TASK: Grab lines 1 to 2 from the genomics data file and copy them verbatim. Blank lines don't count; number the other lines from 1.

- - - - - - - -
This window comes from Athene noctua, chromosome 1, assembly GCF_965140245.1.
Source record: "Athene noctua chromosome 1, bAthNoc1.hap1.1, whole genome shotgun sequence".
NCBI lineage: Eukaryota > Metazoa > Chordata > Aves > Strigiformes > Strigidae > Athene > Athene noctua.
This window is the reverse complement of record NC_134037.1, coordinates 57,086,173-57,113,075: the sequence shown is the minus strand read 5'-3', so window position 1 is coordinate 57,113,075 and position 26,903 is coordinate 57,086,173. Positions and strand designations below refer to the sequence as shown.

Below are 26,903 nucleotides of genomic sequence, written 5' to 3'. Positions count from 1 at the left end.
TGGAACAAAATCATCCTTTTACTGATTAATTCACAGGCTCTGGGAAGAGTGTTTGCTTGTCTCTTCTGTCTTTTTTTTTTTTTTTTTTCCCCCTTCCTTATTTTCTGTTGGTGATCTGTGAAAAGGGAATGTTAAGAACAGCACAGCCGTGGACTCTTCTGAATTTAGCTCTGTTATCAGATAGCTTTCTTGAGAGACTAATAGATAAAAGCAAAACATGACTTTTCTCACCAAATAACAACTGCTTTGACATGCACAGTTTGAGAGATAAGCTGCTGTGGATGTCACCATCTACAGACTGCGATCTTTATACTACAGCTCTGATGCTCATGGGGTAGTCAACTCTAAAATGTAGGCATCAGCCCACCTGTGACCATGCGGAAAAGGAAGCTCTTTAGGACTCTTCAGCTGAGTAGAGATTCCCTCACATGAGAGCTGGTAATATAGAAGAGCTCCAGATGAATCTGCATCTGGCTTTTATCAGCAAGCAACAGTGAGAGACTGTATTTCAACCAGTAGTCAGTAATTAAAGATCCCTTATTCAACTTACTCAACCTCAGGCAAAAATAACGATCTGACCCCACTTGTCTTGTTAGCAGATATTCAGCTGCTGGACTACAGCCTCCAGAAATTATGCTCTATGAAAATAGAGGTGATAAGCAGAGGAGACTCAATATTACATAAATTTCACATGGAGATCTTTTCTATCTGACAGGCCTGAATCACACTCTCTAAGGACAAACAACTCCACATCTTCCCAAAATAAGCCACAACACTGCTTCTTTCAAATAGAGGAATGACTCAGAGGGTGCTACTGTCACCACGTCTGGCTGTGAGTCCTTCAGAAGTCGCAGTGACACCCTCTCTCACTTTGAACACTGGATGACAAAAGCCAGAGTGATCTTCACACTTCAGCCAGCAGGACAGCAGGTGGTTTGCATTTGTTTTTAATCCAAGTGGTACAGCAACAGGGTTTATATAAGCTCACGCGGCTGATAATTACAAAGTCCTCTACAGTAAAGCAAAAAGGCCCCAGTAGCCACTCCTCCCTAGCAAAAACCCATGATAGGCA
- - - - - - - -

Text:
This window comes from Athene noctua, chromosome 1, assembly GCF_965140245.1.
Source record: "Athene noctua chromosome 1, bAthNoc1.hap1.1, whole genome shotgun sequence".